Mediation Matters: Changing the culture of divorce – a mediator’s new year reflections
04 JAN 2016
NFM's At-Court Mediation project successfully showed that couples who have become entrenched in conflict can, with the right help, find an exit from the courtroom drama and move on in a positive way.
When a new year dawns, there’s often an eagerness to settle on some new year aspirations. But in the rush for resolutions, it’s easy to overlook the need to reflect on the year that’s passed.
So before I outline my professional wishes for 2016, allow me a brief reflection on 2015. Highlights are too many to mention in a short blog, but aside from rising demand that NFM mediators have experienced over the past 12 months, let me pick out just two specific highs.
One of these was the remarkable success of NFM’s At-Court Mediation project, funded by the DWP, which completed its trial period in the summer.
The programme, which ran in three pilot areas, helped parents who had been separated for more than 2 years, and were locked in the family court system, to suspend legal proceedings and meet specialist mediators to negotiate long-term arrangements for children, property and finance.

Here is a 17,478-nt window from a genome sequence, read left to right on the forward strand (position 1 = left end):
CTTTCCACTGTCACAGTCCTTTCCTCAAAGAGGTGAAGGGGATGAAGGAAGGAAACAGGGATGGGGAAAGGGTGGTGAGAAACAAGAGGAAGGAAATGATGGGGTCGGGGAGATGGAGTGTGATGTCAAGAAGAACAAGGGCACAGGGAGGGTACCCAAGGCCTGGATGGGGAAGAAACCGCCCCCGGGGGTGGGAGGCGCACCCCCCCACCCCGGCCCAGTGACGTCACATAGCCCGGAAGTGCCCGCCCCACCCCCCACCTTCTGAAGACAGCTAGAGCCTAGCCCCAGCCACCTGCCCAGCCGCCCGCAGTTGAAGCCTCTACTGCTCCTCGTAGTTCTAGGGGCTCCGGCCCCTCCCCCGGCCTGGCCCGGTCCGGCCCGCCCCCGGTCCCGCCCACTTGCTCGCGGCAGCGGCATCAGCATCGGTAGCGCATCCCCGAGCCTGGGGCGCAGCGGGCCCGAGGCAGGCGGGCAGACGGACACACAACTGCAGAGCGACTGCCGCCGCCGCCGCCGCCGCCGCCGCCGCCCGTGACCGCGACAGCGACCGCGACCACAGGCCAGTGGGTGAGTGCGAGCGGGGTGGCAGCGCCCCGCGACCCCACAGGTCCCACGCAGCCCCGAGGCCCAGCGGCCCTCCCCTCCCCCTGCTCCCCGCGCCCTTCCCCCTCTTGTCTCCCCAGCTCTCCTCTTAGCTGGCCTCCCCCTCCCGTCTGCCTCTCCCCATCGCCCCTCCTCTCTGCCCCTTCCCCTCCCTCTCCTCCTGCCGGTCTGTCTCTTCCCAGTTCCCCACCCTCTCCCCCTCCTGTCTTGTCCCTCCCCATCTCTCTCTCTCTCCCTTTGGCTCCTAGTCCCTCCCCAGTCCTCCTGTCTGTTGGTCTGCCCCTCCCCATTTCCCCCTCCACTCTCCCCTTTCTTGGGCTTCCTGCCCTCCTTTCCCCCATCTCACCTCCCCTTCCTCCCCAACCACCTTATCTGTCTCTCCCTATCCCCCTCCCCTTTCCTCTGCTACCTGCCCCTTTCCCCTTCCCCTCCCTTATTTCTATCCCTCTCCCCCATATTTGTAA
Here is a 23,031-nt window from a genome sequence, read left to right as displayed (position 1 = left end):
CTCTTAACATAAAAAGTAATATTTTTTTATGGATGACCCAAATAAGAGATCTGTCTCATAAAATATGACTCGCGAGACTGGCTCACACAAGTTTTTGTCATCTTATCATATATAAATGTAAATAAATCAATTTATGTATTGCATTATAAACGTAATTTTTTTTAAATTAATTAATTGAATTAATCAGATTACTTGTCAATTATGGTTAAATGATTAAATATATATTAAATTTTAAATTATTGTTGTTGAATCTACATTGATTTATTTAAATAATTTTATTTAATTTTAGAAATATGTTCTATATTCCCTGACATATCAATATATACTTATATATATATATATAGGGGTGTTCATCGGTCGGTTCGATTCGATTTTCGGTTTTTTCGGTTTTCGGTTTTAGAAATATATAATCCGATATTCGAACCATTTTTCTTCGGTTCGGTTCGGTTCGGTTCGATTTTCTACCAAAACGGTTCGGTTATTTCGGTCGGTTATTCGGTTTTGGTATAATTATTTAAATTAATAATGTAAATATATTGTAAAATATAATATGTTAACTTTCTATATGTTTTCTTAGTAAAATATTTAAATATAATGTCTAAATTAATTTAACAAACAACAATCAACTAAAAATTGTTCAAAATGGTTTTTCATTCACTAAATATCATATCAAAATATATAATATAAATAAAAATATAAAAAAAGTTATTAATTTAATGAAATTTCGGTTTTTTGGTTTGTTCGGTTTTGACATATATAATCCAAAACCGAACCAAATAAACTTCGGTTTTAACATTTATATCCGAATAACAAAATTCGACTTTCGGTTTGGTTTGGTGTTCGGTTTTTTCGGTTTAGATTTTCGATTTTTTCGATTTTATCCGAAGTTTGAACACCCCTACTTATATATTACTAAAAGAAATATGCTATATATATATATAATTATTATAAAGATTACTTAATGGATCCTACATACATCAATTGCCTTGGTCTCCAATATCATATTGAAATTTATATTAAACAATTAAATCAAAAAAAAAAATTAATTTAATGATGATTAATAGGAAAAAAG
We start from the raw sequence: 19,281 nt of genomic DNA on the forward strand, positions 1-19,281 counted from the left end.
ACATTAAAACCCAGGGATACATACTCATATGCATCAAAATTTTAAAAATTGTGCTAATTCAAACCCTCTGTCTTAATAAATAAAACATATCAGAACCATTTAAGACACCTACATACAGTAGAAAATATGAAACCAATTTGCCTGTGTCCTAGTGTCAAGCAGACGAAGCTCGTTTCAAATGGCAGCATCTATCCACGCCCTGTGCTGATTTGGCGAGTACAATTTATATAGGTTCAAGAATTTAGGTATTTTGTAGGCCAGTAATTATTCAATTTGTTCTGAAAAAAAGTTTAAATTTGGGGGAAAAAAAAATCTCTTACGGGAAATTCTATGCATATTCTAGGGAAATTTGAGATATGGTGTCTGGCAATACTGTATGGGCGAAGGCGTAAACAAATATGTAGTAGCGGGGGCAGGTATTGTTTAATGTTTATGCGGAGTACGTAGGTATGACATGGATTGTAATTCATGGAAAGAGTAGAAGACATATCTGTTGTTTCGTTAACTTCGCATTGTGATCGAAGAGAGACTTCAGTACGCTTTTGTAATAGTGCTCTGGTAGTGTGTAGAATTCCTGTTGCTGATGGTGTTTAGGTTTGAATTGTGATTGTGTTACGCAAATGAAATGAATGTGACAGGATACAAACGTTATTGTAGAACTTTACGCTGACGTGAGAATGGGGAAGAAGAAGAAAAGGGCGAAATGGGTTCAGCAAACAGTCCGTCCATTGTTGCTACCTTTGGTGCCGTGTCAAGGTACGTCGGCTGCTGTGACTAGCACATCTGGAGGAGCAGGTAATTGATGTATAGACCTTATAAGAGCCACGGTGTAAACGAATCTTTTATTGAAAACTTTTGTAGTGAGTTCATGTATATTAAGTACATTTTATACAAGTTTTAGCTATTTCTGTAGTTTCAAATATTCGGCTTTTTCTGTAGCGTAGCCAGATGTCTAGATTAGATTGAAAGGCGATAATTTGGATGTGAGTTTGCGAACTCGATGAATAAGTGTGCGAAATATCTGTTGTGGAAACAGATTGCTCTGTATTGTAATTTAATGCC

It successfully showed that couples who have become entrenched in conflict can, with the right help, find an exit from the courtroom drama and move on in a positive way.
Part of the project saw a strategic Conflict Reduction intervention, which acted as a coaching session in preparation for mediation. We know too many separating people are unaware of mediation’s benefits and are not psychologically ready to work on finding non-confrontational ways to resolve their disputes.
By giving these couples skills in listening, understanding, working through and resolving conflict, and strategies to change their destructive communication patterns, we were able to help them better understand the impact of their behaviours on their children, and become equipped with the skills needed to reach agreements.
Seventy per cent of those who attended the coaching went on to try full mediation, of which 80 per cent reached full agreement. They developed effective communication so that they could make the transition from spouse to separated parent, and re-focus their efforts on their children's health and welfare.
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